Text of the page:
Craig Better is one of the founding editors of Golf Vacation Insider. In addition to traveling to 15 foreign countries, he has twice traveled across America to play golf courses in all 50 United States. Prior to joining Golf Vacation Insider, Craig was a freelance writer who contributed to GOLF Magazine, Travel + Leisure Golf, Maxim Magazine, USAToday.com, and co-authored Zagat Survey’s book, America’s Top Golf Courses.
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I visited Turning Stone last summer and was quite impressed. Stayed at the Lodge and would second the high quality of the rooms and staff service. We only played Atunyote and Kaluhyat and I'm probably in the minority for enjoying Kaluhyat more. I'm a better player (5 handicap ) with some experience with Trent Jones II courses and all of his tricks are on display here, but I found the course to be a fair and enjoyable challenge with its short par threes (wedges) long par fives and mix of par fours. Atunyote is very nice too though it's more open and I believe visually less interesting. Both course were immaculate. I recall rarely seeing other divots in the landing zones and Atunyote. Clearly these two see very few rounds. On a beautiful summer weekend there were only a few groups at each course. There was far more play at Shenandoah the weekend we were there.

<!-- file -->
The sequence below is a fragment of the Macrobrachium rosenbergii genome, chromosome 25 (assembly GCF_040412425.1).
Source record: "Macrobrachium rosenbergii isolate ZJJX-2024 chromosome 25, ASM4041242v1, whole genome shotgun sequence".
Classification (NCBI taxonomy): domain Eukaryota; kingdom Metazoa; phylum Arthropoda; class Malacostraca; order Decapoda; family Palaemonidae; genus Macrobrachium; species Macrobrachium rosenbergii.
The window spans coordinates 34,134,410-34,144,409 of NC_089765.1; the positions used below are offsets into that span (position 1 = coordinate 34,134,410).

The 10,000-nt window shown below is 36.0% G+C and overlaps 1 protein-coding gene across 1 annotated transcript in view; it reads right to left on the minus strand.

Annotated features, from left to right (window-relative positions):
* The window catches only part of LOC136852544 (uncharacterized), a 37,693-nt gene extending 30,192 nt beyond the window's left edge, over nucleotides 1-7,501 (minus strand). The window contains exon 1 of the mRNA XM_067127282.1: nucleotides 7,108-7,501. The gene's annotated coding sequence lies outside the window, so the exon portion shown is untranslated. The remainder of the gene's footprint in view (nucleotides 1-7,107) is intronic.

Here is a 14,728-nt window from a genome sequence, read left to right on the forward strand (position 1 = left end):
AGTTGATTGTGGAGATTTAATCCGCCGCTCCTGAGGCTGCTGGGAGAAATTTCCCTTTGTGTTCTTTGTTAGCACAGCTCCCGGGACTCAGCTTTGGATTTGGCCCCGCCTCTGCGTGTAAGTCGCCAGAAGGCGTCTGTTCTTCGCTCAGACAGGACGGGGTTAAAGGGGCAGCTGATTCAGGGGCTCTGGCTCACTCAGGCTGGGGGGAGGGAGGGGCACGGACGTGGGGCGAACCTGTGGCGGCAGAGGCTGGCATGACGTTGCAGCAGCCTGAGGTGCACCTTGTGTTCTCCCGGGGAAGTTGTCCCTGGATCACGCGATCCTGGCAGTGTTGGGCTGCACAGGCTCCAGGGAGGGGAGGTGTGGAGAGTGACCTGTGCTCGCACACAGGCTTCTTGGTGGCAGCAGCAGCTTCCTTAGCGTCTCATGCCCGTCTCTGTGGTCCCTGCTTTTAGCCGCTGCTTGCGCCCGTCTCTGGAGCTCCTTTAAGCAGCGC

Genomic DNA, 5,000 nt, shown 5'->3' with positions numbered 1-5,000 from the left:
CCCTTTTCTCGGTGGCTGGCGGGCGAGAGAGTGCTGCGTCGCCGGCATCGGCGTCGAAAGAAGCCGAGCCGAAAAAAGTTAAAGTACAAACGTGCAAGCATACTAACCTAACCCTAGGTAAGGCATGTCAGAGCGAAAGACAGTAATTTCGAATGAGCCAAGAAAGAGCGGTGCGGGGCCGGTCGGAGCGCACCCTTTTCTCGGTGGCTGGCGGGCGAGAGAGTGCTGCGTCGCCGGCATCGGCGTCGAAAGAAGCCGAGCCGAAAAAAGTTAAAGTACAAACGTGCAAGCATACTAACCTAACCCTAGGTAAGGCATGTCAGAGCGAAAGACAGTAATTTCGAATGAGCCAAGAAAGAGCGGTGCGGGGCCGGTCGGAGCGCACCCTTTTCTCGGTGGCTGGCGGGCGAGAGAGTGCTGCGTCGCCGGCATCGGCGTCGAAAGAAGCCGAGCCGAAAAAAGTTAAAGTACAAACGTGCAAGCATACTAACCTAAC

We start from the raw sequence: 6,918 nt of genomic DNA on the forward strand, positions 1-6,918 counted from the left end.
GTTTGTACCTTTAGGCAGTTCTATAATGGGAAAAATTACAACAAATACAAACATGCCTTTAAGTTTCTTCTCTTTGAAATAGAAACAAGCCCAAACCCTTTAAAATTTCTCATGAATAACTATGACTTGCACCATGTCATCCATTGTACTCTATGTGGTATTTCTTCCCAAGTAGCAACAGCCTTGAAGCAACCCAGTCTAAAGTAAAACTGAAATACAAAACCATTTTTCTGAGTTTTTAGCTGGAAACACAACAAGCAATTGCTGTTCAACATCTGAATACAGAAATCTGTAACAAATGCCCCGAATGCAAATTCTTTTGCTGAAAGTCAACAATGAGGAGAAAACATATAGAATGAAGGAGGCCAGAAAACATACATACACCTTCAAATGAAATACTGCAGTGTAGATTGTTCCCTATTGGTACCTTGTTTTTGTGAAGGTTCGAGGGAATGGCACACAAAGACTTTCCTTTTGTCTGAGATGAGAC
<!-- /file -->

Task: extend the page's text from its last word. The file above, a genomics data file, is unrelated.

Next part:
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I wouldn't say it's exactly the "northeast".

I've played all 3 courses and Atunyote was a real pleasure. You describe it very well, it's an extremely well maintained track and I felt I was out there by myself (I played as a single). It's not incredibly dramatic though there are some great holes.
Shenendoah was pleasant as well and it's a good course. Fairly wide, but as you said, you can get in trouble if you're off the fairway.
Kaluhyat was not enjoyable. It's the most difficult but that's because of the sometimes wonky design. I hit a few shots that I thought were quite good but discovered later I was in a hidden bunker or had lost my ball. If you have the time and patience to play it a few times, you may get to know its quirks, but it was too frustrating for me.

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Turning Stone Casino Resort: Is it the Northeast's Best Golf and Gaming Getaway?